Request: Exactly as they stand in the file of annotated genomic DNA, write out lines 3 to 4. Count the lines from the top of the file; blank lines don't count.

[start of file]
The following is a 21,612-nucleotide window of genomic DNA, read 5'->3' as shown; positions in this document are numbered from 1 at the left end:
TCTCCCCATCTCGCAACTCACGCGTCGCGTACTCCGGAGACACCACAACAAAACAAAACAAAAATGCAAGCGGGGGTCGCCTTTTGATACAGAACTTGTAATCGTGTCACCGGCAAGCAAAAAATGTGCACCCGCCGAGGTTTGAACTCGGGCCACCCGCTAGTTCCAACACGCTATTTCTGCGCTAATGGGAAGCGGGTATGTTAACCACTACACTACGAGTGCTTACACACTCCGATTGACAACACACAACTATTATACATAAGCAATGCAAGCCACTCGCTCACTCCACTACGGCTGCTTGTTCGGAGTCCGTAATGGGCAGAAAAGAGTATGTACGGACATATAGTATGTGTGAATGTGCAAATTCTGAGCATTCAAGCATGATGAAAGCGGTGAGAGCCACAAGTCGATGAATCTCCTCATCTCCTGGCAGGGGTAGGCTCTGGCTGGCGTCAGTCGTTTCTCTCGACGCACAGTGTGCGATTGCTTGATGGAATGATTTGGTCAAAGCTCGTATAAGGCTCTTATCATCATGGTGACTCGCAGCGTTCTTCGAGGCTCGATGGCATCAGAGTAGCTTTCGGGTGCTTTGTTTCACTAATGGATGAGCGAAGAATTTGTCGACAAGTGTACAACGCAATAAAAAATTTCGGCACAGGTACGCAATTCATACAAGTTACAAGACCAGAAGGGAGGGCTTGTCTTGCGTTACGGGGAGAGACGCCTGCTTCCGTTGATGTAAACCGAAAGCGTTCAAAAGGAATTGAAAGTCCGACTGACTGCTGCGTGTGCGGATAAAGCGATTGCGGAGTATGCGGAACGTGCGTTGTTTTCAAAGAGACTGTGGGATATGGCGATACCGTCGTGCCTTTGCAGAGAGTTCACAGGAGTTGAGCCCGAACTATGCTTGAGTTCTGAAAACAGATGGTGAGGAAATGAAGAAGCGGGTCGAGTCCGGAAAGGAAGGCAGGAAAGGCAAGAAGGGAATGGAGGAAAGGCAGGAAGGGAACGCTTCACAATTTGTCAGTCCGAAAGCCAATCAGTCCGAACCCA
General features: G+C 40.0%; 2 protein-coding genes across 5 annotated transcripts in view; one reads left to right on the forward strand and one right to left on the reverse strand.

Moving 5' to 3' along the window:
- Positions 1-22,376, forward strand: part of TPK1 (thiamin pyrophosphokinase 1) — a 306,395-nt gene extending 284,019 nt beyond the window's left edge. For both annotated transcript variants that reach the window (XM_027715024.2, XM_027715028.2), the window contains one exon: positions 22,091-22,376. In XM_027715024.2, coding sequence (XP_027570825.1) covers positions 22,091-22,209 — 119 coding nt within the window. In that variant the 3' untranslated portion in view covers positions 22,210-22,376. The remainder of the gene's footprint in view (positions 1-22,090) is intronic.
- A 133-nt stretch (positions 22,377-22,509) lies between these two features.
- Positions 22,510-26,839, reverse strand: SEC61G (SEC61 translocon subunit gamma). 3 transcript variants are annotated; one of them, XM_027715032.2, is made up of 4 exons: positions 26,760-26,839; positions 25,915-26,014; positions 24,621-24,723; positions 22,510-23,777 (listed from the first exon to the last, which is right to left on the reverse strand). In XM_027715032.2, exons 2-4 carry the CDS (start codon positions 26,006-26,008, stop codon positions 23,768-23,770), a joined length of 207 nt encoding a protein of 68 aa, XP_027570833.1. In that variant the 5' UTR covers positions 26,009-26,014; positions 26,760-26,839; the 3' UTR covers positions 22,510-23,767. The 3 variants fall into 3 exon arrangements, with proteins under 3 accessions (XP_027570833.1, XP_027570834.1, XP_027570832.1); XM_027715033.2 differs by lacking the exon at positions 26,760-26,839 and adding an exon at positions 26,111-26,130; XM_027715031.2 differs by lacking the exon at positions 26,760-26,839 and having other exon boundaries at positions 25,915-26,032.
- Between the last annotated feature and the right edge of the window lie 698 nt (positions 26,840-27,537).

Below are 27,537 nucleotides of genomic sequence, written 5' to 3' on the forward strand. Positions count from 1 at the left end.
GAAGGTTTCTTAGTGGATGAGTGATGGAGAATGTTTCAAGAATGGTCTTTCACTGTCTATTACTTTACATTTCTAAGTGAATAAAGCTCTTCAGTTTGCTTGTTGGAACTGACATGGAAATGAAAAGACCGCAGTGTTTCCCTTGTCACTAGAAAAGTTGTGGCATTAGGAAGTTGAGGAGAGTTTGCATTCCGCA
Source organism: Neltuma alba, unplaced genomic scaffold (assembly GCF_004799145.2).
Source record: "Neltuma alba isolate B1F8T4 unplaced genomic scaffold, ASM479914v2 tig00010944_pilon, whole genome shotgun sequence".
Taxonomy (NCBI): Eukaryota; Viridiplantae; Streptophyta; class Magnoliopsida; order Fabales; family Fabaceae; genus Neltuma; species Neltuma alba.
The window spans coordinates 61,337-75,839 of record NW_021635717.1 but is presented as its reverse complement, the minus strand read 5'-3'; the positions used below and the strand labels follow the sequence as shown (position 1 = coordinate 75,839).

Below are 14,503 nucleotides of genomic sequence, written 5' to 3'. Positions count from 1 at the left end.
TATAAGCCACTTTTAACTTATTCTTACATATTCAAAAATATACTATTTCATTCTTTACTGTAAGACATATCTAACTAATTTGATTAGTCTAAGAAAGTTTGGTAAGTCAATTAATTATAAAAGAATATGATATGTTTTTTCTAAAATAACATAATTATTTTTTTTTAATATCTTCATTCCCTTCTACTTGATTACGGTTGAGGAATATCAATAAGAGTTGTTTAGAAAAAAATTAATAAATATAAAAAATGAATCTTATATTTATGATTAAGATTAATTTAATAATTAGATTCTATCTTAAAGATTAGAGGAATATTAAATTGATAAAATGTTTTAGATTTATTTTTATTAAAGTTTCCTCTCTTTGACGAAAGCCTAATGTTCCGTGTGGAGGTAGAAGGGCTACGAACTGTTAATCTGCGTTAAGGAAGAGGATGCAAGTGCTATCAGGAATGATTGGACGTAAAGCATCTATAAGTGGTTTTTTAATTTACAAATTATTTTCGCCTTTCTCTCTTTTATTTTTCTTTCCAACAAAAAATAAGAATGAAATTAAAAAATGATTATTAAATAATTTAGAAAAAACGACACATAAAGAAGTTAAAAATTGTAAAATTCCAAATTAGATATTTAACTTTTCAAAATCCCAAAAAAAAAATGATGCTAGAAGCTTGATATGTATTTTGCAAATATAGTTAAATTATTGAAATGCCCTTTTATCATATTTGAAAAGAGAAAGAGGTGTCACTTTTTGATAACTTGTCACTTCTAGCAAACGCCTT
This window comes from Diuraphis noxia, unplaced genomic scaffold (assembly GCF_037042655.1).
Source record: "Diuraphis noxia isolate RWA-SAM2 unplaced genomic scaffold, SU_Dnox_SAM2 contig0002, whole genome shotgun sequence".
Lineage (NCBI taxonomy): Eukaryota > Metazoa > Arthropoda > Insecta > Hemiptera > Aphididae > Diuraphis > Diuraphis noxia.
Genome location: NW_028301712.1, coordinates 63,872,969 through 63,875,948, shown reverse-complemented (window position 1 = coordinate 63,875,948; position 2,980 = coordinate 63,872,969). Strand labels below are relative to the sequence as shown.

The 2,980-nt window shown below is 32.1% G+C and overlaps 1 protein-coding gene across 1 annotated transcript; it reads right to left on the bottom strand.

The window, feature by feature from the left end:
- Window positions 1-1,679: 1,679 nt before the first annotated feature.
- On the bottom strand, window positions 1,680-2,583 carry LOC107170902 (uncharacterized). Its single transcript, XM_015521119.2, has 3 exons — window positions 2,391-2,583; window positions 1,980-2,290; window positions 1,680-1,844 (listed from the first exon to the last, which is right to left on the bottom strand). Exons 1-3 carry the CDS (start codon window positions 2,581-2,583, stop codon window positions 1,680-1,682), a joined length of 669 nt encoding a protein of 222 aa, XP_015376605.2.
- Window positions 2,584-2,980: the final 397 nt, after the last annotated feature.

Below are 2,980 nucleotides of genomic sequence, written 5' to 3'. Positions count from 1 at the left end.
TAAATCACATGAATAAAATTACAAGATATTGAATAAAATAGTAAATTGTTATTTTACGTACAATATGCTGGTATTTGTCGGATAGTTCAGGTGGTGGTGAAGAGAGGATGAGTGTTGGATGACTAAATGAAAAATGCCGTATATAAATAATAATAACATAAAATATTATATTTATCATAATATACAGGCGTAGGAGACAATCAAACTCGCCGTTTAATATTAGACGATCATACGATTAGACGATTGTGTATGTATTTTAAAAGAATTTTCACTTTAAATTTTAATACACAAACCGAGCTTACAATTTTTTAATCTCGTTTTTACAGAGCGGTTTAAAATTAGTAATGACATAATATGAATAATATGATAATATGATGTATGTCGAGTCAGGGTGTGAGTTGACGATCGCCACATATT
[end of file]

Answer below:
General features: G+C 40.0%; 2 protein-coding genes across 5 annotated transcripts in view; one reads left to right on the forward strand and one right to left on the reverse strand.

Moving 5' to 3' along the window: